The states’ case against the minimum coverage provision depends on a formalistic approach that takes us right back to the rejected jurisprudence of the early twentieth century.  For example, the states argued that the minimum coverage provision exceeds congressional authority because it is a “requirement,” not a “regulation.”  They said that provision goes beyond congressional Commerce Clause authority because it regulates “inactivity,” not economic “activity.”  And they argued that it exceeds the commerce authority because it regulates before an individual enters the market, not “at the point of” market entry.  Justice Kagan highlighted this problem in Tuesday’s argument, but the states’ claims seemed to gain at least some traction with as many as five of the Justices, presaging a potential move back to the discredited jurisprudence of the past.
     
  • March 30, 2012

    by John Schachter

    Who would have thought a 220-year-old law would be relevant in the health care reform debate that dominated the Supreme Court this week? Yet there it is – the Militia Act of 1792 – standing firmly as an answer to an oft-asked question in this debate. Is there an example of anything that Congress has mandated that people buy?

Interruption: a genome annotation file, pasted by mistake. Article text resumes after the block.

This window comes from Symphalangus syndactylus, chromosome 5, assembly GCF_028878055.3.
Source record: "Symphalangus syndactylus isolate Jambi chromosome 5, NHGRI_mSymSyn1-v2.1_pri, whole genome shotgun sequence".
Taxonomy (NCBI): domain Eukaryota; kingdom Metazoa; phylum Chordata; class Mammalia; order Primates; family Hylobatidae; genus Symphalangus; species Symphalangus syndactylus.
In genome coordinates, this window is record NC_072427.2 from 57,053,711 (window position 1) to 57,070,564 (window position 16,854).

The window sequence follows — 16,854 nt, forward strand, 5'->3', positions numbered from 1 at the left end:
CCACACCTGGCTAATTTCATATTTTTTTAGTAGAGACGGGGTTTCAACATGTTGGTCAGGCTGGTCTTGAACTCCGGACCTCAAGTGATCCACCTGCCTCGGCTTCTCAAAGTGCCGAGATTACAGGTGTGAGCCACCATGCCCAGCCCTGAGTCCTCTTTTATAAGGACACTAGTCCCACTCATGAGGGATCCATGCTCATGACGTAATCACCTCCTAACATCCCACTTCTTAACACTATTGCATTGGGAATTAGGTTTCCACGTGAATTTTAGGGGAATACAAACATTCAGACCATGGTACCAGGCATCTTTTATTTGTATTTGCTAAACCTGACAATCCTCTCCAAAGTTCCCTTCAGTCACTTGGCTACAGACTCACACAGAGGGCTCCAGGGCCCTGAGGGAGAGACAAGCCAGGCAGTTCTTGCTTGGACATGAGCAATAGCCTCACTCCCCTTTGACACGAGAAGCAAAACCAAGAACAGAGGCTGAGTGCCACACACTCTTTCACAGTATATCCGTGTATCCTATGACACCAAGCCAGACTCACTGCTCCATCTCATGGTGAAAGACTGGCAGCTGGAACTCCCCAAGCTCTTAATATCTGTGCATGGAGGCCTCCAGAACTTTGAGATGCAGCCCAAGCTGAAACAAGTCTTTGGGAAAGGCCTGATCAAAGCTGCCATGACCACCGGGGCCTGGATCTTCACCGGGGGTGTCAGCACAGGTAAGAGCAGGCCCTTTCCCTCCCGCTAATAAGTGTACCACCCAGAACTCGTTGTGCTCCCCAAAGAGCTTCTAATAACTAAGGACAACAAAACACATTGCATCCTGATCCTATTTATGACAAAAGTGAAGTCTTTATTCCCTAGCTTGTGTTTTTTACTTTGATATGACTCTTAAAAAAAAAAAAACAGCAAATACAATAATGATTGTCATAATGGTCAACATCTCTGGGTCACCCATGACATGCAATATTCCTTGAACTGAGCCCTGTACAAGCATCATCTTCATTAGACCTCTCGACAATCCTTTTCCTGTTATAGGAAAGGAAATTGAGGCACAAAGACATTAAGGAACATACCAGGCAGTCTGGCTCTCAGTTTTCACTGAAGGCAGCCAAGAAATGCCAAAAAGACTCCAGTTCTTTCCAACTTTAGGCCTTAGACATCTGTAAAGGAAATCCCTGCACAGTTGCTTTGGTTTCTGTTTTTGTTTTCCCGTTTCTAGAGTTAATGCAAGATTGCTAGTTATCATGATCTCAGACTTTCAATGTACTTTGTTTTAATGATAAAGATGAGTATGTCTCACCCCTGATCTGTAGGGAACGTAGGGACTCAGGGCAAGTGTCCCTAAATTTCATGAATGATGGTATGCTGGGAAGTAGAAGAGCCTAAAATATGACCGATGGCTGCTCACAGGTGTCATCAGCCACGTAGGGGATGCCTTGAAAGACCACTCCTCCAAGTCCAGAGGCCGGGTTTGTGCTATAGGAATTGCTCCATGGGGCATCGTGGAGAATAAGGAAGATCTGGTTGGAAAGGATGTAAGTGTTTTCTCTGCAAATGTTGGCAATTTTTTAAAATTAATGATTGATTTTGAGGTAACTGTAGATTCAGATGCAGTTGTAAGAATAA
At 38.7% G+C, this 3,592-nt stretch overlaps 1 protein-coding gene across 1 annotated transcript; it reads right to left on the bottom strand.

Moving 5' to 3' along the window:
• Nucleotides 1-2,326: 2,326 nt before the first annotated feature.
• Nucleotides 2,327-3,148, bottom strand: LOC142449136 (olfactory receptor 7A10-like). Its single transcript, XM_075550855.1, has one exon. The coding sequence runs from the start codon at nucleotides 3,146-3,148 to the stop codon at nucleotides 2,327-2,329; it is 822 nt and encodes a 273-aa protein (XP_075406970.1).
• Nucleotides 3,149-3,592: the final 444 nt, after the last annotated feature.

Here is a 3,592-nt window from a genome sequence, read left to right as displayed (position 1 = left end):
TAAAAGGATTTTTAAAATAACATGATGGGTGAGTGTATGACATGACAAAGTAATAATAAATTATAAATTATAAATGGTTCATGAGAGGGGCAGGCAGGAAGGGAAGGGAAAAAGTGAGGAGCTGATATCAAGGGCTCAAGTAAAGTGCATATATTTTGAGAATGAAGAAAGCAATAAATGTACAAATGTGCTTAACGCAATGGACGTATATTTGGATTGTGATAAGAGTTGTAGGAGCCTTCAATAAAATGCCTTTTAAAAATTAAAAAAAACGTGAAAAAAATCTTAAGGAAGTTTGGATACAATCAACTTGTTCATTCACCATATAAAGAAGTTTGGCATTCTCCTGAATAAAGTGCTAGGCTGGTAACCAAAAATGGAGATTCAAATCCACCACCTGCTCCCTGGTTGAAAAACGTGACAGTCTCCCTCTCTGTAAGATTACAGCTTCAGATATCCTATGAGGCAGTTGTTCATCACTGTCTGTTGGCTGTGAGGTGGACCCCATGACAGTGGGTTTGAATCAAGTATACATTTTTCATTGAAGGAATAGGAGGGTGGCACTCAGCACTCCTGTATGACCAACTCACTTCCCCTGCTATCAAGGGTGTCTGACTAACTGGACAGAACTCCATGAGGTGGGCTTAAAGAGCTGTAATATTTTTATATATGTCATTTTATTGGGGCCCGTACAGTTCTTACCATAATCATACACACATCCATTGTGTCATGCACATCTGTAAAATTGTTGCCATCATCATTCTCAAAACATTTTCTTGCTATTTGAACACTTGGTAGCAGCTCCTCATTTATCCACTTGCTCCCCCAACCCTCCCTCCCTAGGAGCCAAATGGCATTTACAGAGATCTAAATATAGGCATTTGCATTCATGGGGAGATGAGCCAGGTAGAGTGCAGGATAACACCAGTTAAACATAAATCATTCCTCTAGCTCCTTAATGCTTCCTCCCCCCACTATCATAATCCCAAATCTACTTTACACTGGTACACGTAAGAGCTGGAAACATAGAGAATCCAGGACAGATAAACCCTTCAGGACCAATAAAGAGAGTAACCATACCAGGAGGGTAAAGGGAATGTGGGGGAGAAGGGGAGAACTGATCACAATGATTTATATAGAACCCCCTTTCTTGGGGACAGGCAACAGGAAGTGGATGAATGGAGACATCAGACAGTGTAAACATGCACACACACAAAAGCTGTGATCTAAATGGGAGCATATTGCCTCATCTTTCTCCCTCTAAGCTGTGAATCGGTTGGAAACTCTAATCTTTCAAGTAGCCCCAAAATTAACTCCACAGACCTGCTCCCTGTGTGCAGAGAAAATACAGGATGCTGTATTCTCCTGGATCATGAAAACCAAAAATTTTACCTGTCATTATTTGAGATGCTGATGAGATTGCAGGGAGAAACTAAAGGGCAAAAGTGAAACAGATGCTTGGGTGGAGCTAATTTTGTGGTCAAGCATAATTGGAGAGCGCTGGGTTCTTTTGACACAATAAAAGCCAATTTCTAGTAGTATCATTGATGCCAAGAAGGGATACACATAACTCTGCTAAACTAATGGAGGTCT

Let’s put aside for the moment that the requirement that we pay our taxes “mandates” that we all “buy” Social Security and Medicare, highways, medical and scientific research, tanks and weapons, and anything else the government pays for through its revenues. How about the narrower question of Congress specifically mandating that citizens actually purchase a good or service?

    When ACS President Caroline Fredrickson appeared on Fox News’ “The O’Reilly Factor” on March 27, the show’s eponymous host appeared genuinely miffed when Caroline mentioned the Militia Act. “What act was that?” he asked. O’Reilly had insisted on hearing an example of Congress requiring citizens to purchase something – or as he so politely put it, “[Name] one thing that the federal government compels you to buy, one thing. One thing.”

    And when given the oldest and most relevant answer, he balked. It’s pretty clear he didn’t expect there to be an answer. While it’s often difficult to divine what our Founders may have intended with various constitutional prerogatives, in this case we have actual hard evidence.

    The following day (presumably after firing the intern who failed to brief him properly), O’Reilly had to justify his erroneous skepticism. Easy for him – he changed the question.

  • March 30, 2012
    Guest Post

    By Rebecca L. Brown, Newton Professor of Constitutional Law at the USC Gould School of Law


    During Tuesday’s argument, Justice Scalia asked whether the individual mandate, even if “necessary,” was also “proper.” He may well have had good reasons to focus on this language, and the Necessary and Proper Clause, to which it refers.